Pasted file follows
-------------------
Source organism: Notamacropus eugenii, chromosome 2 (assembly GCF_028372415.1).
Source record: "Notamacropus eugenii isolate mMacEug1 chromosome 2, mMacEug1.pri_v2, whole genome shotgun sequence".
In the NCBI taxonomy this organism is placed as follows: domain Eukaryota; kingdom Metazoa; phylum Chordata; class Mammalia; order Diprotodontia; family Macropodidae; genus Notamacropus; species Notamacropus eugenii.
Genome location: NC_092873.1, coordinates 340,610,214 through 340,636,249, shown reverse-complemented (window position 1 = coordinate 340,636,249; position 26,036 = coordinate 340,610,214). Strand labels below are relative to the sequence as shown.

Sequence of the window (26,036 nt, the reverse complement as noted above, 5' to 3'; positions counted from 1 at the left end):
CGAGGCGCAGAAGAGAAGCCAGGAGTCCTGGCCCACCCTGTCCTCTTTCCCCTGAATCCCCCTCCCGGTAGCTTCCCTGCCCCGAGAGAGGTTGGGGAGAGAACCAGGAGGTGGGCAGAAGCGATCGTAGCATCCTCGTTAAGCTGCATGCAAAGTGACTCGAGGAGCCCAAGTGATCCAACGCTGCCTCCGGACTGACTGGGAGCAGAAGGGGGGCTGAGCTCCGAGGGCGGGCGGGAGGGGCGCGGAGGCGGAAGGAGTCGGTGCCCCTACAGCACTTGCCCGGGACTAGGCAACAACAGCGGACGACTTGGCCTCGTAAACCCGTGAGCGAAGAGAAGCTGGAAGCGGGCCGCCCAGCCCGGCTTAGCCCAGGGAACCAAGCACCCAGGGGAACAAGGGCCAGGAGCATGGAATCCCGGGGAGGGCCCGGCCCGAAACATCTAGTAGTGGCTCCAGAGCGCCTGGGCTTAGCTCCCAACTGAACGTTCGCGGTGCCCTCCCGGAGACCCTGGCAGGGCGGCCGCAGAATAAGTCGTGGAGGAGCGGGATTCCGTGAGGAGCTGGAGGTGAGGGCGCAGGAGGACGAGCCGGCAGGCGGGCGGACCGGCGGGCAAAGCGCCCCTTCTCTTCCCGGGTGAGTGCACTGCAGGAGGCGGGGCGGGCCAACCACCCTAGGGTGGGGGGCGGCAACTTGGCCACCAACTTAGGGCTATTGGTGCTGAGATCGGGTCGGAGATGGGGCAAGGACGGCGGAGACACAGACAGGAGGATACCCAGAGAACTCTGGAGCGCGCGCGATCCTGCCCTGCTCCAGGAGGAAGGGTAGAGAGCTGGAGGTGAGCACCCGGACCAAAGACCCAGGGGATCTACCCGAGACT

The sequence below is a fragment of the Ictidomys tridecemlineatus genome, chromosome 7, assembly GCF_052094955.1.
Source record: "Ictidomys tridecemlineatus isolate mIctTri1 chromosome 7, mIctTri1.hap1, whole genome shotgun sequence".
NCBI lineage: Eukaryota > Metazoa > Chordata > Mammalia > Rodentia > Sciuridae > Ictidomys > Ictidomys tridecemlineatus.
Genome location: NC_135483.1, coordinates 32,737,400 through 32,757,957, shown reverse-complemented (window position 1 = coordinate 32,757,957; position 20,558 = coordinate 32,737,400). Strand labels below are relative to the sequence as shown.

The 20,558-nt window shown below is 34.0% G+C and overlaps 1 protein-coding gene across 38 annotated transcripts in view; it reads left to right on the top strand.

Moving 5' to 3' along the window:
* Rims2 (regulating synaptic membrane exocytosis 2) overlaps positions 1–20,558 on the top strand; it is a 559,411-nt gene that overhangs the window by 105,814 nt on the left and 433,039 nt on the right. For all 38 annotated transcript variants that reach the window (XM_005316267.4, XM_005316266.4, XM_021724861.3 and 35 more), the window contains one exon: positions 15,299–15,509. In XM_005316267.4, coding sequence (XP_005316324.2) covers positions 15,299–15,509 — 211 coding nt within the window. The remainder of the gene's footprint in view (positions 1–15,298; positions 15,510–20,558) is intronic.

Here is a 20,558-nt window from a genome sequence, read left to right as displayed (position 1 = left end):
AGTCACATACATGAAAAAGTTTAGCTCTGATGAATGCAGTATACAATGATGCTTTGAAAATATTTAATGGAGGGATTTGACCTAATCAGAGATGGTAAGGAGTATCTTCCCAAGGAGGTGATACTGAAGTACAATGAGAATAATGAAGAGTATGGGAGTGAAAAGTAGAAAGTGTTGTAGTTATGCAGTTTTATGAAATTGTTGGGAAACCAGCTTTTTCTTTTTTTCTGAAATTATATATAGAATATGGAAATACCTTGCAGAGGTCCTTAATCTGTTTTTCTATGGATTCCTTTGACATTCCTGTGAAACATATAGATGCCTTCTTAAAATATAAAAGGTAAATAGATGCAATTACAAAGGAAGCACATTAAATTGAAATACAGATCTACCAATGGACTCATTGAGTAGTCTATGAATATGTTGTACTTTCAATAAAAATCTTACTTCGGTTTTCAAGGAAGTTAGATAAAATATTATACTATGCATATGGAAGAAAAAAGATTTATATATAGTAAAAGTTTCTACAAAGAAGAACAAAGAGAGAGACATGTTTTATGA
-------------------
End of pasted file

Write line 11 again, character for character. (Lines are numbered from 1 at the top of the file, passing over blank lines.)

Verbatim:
The 20,558-nt window shown below is 34.0% G+C and overlaps 1 protein-coding gene across 38 annotated transcripts in view; it reads left to right on the top strand.